alexa UVA light in vivo reaches the nucleus of the guinea pig lens and produces deleterious, oxidative effects.


Journal of Clinical & Experimental Ophthalmology

Author(s): Giblin FJ, Leverenz VR, Padgaonkar VA, Unakar NJ, Dang L,

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Abstract The possible role of ultraviolet light in the formation of cataract is not well understood. In this study, guinea pigs were exposed to a chronic, low level of UVA light (0.5 mWcm(-2), 340-410 nm wavelength, peak at 365 nm) for 4-5 months. It is known that the lens of the guinea pig possesses unusually high levels of the UVA chromophore NADPH. In a preliminary analysis, it was found that isolated guinea pig corneas transmitted 70-90\% of 340-400 nm light, and that UVA radiation was able to penetrate deep into the nucleus of the guinea pig lens, where it was absorbed. Exposure of guinea pigs to UVA in vivo produced a 60\% inactivation of lens epithelial catalase; however, analysis by transmission electron microscopy (TEM) showed no apparent morphological effects on either the lens epithelium or the cortex. A number of UVA-induced effects were found in the nucleus of the guinea pig lens, but were observed either not at all or to a lesser extent in the cortex. The effects included an increase in light scattering (two-fold; slit-lamp examination), distention of intercellular spaces (TEM), an increase in lipid peroxidation (30-35\%; infrared spectroscopy), a decrease in GSH level (30\%), an increase in protein-thiol mixed disulfide levels (80\%), loss of water-soluble protein (20\%), an increase in the amount of protein disulfide (two-fold; two-dimensional diagonal electrophoresis), degradation of MIP26 (15\%) and loss of cytoskeletal proteins including actin, alpha- and beta- tubulin, vimentin and alpha-actinin (60-100\%). The results indicate that a 4-5 month exposure of guinea pigs to a biologically relevant level of UVA light produces deleterious effects on the central region of the lenses of the animals. UVA radiation, coupled presumably with the photoreactive UVA chromophore NADPH and trace amounts of O(2) present in the lens nucleus, produced significant levels of oxidized products in the nuclear region over a five month period. The data demonstrate the potentially harmful nature of UVA light with respect to the lens, and highlight the importance of investigating a possible role for this type of radiation in the formation of human cataract.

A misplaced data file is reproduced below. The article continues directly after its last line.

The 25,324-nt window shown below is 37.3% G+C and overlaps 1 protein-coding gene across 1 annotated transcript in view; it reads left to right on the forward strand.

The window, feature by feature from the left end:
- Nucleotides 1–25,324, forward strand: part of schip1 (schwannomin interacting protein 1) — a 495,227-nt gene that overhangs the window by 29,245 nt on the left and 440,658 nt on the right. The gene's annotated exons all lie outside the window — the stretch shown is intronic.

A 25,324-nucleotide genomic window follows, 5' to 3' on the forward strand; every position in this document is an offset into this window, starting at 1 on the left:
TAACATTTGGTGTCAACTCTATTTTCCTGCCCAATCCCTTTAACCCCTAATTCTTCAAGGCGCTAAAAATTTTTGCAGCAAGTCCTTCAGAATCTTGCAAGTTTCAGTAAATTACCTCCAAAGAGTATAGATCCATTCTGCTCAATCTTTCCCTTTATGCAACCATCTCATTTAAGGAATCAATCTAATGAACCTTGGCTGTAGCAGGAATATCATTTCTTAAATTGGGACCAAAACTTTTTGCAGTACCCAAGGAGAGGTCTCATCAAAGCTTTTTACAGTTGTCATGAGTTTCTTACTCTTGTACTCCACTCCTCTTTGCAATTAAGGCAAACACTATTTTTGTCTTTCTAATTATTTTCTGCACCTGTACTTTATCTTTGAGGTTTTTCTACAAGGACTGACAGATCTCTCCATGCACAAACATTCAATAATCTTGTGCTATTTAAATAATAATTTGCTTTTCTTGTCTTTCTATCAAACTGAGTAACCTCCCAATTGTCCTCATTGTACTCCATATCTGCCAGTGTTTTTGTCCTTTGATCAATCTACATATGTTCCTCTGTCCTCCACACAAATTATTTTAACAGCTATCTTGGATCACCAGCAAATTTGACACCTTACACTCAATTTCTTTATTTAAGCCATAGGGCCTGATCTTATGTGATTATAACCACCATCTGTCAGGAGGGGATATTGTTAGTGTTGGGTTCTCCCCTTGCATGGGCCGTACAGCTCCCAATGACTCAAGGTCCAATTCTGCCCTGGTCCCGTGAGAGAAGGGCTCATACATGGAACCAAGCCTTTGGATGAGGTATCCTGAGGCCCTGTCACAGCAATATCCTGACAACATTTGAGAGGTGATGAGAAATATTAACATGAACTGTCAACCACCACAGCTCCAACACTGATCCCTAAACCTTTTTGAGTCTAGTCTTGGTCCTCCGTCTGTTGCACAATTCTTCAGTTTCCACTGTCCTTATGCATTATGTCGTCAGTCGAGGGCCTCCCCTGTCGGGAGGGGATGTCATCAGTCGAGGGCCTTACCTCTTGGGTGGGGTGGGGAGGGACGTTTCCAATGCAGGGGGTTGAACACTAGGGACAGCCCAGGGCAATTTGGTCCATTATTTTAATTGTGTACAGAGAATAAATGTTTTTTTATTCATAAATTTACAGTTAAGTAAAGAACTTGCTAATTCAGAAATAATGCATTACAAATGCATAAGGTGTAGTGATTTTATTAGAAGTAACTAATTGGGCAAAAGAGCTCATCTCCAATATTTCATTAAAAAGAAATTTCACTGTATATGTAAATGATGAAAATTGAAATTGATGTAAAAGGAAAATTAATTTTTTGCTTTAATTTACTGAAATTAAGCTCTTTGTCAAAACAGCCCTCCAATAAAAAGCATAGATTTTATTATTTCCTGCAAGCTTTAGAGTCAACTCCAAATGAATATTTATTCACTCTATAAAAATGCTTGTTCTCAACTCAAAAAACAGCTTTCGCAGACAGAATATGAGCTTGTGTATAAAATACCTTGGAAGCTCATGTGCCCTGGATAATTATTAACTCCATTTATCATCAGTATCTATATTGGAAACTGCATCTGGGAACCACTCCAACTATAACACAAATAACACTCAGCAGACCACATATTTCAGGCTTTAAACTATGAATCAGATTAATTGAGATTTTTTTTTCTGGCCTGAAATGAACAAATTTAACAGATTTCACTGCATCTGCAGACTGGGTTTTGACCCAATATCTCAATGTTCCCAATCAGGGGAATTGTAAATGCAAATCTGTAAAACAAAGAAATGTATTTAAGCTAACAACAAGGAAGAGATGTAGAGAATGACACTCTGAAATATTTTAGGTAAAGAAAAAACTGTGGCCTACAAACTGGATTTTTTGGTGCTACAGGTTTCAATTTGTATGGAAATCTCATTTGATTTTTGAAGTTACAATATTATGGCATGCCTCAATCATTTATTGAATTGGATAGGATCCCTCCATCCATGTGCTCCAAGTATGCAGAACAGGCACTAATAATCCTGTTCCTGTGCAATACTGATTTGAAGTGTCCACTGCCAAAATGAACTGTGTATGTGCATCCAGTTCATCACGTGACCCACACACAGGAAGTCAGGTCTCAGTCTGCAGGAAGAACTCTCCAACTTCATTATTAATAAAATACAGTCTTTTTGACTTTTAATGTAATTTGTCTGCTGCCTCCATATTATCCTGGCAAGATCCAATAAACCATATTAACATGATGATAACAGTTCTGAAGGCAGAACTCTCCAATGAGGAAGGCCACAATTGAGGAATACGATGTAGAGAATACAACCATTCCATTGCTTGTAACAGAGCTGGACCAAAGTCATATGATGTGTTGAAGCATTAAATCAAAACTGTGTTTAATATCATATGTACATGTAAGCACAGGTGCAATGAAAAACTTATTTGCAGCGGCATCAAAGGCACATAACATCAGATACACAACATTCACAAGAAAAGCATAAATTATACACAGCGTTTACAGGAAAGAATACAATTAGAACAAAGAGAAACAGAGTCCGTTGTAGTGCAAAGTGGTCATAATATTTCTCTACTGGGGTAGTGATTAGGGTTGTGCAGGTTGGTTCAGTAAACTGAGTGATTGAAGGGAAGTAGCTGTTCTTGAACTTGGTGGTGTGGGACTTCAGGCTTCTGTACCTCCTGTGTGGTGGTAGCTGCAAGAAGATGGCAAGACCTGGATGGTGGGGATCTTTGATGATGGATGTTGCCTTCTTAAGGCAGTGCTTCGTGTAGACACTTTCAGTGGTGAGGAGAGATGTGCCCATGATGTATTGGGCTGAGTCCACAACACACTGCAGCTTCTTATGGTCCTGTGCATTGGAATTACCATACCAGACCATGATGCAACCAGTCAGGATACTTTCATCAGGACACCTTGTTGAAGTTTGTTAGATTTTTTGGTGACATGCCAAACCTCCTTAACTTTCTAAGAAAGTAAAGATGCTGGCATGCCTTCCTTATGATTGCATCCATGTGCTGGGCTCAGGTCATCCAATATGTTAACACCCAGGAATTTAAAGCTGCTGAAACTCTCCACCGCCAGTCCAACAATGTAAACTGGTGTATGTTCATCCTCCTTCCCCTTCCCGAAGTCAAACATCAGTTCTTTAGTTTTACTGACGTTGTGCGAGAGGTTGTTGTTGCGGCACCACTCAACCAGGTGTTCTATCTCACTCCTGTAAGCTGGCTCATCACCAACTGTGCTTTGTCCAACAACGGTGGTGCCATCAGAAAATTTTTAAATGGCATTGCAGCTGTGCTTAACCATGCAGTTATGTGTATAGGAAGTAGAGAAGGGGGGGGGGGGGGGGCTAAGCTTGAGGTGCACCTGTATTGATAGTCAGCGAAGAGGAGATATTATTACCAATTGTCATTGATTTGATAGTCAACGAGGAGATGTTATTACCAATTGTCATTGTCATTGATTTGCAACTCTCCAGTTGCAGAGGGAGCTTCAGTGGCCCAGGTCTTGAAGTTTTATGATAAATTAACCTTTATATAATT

This article was published in Exp Eye Res and referenced in Journal of Clinical & Experimental Ophthalmology

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